Slow progress on re-opening of Witvlei abattoir

by Kuzeeko Tjitemisa

Slow progress on re-opening of Witvlei abattoir

Windhoek

Residents of the sleepy village of Witvlei will have to wait a bit longer before the Witvlei abattoir can re-open its doors for business, board chairperson Sidney Martin said yesterday.

Martin told New Era there are still a lot of issues to be resolved before the company can commence operations: “I cannot tell you the exact date, but we still have a lot to do. It can be this year, it can be next year, I don’t know. There are still a lot of things to be done.”



According to Martin the company still has to gain access to the buildings and, therefore, they do not yet know the condition of the equipment at the premises. “We don’t know the condition of the refrigerators in the building, plus the level of many other equipment,” he said.

Apart from that, he said, veterinary services in the Ministry of Agriculture, Water and Forestry have to inspect the place and determine whether it still meets the international standards before it can re-open. “It is still a long way to go,” he said.

Agribank financed the construction of the Witvlei abattoir by a company, called !Uri Khubis, to the tune of N$60 million in 2003. The company failed to acquire European Union (EU) standard certification to enable it to export beef to the EU. In 2004 Uri Khubis was placed under liquidation and Agribank then bought the abattoir for N$11 million.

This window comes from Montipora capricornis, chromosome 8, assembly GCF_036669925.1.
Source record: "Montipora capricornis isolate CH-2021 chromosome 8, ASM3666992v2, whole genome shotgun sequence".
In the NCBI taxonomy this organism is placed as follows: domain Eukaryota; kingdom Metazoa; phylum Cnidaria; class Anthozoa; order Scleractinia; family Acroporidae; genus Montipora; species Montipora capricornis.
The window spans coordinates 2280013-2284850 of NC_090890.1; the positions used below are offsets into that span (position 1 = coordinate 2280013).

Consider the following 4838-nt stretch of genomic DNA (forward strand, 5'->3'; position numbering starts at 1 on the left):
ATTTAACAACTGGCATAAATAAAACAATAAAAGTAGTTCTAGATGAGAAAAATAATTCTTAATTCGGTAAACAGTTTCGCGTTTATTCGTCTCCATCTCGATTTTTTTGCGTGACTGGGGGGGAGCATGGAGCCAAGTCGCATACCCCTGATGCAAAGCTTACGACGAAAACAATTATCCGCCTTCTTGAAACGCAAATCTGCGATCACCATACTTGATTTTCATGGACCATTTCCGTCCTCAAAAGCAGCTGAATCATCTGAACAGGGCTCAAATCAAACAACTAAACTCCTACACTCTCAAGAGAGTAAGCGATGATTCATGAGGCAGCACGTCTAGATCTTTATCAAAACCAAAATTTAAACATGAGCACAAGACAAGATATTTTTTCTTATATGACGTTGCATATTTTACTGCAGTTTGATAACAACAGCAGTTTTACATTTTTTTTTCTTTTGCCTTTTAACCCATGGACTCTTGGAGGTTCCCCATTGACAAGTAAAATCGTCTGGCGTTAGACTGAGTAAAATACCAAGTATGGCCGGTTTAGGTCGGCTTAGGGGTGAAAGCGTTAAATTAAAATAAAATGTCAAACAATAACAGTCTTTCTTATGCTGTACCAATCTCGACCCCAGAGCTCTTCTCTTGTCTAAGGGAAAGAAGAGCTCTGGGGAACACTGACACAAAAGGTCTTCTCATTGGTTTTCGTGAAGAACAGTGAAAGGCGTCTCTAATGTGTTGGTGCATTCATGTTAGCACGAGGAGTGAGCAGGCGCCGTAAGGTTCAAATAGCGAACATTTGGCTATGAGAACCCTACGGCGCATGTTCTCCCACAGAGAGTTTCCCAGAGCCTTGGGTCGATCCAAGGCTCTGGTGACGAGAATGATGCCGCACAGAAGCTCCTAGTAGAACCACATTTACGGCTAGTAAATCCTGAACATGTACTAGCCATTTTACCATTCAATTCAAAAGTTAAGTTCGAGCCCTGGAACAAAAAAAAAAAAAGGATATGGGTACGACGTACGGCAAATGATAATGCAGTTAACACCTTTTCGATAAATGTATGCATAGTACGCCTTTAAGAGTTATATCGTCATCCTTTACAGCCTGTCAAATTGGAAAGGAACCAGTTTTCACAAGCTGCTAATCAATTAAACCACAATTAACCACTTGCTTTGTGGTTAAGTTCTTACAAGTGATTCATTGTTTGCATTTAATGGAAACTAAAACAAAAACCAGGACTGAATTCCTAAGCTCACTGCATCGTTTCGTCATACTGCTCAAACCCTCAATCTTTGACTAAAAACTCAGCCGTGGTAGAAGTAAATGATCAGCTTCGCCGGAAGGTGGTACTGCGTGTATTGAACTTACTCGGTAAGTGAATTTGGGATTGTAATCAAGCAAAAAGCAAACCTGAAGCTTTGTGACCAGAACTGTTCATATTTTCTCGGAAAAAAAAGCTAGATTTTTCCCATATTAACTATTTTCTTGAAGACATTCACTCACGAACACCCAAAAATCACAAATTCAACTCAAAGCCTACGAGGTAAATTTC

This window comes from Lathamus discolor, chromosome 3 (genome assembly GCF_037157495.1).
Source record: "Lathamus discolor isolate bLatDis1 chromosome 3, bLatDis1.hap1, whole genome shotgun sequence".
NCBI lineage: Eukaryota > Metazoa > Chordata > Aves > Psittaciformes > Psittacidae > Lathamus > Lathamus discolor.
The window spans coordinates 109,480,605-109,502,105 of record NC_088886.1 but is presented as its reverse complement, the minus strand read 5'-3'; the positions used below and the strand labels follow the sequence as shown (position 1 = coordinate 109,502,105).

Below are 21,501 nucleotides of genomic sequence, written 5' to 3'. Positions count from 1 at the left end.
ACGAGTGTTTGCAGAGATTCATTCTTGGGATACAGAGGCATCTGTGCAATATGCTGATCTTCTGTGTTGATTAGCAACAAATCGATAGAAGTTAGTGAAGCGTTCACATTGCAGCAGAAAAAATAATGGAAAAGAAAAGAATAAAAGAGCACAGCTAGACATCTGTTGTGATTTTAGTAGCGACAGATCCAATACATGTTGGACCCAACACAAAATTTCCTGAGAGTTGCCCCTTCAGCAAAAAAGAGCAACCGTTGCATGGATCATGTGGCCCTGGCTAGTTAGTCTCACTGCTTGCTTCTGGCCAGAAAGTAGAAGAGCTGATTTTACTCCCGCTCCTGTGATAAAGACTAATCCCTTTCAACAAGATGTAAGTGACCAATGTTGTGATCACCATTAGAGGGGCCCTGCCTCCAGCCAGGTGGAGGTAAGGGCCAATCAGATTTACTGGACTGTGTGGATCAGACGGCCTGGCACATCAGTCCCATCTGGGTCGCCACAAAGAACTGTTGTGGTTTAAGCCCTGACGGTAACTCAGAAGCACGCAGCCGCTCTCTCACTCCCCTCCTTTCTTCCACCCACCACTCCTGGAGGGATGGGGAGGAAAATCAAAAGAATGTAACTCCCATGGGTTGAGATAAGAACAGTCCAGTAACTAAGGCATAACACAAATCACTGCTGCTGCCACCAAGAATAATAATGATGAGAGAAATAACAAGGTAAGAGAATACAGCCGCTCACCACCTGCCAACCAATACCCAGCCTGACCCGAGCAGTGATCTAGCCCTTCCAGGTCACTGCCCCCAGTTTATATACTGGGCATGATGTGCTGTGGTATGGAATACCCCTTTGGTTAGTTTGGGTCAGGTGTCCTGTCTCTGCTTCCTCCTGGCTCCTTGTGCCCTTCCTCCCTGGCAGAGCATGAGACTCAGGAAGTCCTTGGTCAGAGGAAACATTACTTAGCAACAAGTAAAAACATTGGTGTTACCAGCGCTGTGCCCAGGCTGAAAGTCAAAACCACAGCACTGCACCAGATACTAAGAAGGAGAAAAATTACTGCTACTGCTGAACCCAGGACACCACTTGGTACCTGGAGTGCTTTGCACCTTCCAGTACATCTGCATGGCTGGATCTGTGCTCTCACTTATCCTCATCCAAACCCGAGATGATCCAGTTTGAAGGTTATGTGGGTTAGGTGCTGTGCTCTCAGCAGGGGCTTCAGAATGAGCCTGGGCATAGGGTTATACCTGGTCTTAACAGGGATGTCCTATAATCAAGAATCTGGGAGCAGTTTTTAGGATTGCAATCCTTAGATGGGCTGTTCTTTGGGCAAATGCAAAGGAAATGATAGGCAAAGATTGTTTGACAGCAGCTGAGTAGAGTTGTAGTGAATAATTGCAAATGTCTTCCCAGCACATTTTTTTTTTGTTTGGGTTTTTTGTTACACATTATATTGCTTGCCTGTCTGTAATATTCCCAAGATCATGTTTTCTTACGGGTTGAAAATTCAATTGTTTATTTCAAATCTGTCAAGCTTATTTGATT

In August 2006 Agribank entered into a lease agreement with Witvlei Meat for the latter to lease the abattoir for two years. The two parties have subsequently been entangled in court disputes over the ownership of and right to access the property.

High Court Judge Collins Parker earlier this month ordered Agribank to restore Witvlei Meat’s possession of the abattoir by no later than May 12. Witvlei Meat had been renting from the agricultural bank since August 2006.

Parker also authorised the deputy sheriff of the High Court for the Gobabis District to do whatever is necessary – including breaking open locks barring access to the abattoir – to restore the company’s possession of the property.

Yesterday Martin pointed out that they are still to receive the keys to the property from Agribank, saying the bank is delaying the process on purpose.

 

 

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